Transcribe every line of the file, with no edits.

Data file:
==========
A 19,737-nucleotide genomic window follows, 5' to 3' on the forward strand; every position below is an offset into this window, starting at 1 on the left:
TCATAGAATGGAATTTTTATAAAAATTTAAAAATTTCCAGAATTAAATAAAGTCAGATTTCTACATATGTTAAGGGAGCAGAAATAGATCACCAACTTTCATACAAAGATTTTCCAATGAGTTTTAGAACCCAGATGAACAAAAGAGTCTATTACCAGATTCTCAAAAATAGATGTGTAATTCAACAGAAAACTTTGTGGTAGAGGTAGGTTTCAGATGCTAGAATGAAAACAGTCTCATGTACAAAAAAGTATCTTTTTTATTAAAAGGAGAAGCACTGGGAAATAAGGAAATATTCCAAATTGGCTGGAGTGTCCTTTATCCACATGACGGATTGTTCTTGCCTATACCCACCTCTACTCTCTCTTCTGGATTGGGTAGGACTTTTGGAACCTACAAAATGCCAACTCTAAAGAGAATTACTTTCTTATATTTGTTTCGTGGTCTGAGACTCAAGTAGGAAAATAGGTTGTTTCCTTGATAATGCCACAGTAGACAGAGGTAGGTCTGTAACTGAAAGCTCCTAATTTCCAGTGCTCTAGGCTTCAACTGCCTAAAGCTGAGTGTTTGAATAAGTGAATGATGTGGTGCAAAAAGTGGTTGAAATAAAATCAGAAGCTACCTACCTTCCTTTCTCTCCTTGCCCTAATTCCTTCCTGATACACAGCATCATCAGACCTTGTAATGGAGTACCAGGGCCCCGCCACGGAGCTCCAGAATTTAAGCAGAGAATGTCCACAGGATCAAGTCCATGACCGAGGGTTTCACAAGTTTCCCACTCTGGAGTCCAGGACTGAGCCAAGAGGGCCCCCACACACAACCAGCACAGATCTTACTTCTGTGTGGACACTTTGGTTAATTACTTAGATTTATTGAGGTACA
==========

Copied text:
A 19,737-nucleotide genomic window follows, 5' to 3' on the forward strand; every position below is an offset into this window, starting at 1 on the left:
TCATAGAATGGAATTTTTATAAAAATTTAAAAATTTCCAGAATTAAATAAAGTCAGATTTCTACATATGTTAAGGGAGCAGAAATAGATCACCAACTTTCATACAAAGATTTTCCAATGAGTTTTAGAACCCAGATGAACAAAAGAGTCTATTACCAGATTCTCAAAAATAGATGTGTAATTCAACAGAAAACTTTGTGGTAGAGGTAGGTTTCAGATGCTAGAATGAAAACAGTCTCATGTACAAAAAAGTATCTTTTTTATTAAAAGGAGAAGCACTGGGAAATAAGGAAATATTCCAAATTGGCTGGAGTGTCCTTTATCCACATGACGGATTGTTCTTGCCTATACCCACCTCTACTCTCTCTTCTGGATTGGGTAGGACTTTTGGAACCTACAAAATGCCAACTCTAAAGAGAATTACTTTCTTATATTTGTTTCGTGGTCTGAGACTCAAGTAGGAAAATAGGTTGTTTCCTTGATAATGCCACAGTAGACAGAGGTAGGTCTGTAACTGAAAGCTCCTAATTTCCAGTGCTCTAGGCTTCAACTGCCTAAAGCTGAGTGTTTGAATAAGTGAATGATGTGGTGCAAAAAGTGGTTGAAATAAAATCAGAAGCTACCTACCTTCCTTTCTCTCCTTGCCCTAATTCCTTCCTGATACACAGCATCATCAGACCTTGTAATGGAGTACCAGGGCCCCGCCACGGAGCTCCAGAATTTAAGCAGAGAATGTCCACAGGATCAAGTCCATGACCGAGGGTTTCACAAGTTTCCCACTCTGGAGTCCAGGACTGAGCCAAGAGGGCCCCCACACACAACCAGCACAGATCTTACTTCTGTGTGGACACTTTGGTTAATTACTTAGATTTATTGAGGTACA